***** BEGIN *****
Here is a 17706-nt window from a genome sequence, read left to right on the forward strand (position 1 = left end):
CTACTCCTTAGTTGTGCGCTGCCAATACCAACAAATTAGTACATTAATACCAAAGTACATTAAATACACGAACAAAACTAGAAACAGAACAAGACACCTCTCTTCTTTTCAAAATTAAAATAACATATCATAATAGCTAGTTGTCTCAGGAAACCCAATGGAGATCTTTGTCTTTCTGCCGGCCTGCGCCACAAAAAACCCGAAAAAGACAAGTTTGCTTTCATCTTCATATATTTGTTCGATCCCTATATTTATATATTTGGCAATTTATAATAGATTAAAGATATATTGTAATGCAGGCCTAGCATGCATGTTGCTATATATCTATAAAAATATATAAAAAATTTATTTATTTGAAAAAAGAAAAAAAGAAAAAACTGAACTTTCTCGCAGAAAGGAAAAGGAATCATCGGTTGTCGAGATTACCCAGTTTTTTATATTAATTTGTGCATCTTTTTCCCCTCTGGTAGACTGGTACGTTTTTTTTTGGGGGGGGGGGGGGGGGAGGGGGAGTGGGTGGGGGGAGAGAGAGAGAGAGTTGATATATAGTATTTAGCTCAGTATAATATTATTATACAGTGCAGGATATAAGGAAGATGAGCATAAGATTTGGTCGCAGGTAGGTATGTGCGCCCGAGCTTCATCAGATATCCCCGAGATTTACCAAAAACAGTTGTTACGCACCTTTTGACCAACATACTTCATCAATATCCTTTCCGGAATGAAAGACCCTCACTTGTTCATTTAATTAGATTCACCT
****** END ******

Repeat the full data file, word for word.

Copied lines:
Here is a 17706-nt window from a genome sequence, read left to right on the forward strand (position 1 = left end):
CTACTCCTTAGTTGTGCGCTGCCAATACCAACAAATTAGTACATTAATACCAAAGTACATTAAATACACGAACAAAACTAGAAACAGAACAAGACACCTCTCTTCTTTTCAAAATTAAAATAACATATCATAATAGCTAGTTGTCTCAGGAAACCCAATGGAGATCTTTGTCTTTCTGCCGGCCTGCGCCACAAAAAACCCGAAAAAGACAAGTTTGCTTTCATCTTCATATATTTGTTCGATCCCTATATTTATATATTTGGCAATTTATAATAGATTAAAGATATATTGTAATGCAGGCCTAGCATGCATGTTGCTATATATCTATAAAAATATATAAAAAATTTATTTATTTGAAAAAAGAAAAAAAGAAAAAACTGAACTTTCTCGCAGAAAGGAAAAGGAATCATCGGTTGTCGAGATTACCCAGTTTTTTATATTAATTTGTGCATCTTTTTCCCCTCTGGTAGACTGGTACGTTTTTTTTTGGGGGGGGGGGGGGGGGAGGGGGAGTGGGTGGGGGGAGAGAGAGAGAGAGTTGATATATAGTATTTAGCTCAGTATAATATTATTATACAGTGCAGGATATAAGGAAGATGAGCATAAGATTTGGTCGCAGGTAGGTATGTGCGCCCGAGCTTCATCAGATATCCCCGAGATTTACCAAAAACAGTTGTTACGCACCTTTTGACCAACATACTTCATCAATATCCTTTCCGGAATGAAAGACCCTCACTTGTTCATTTAATTAGATTCACCT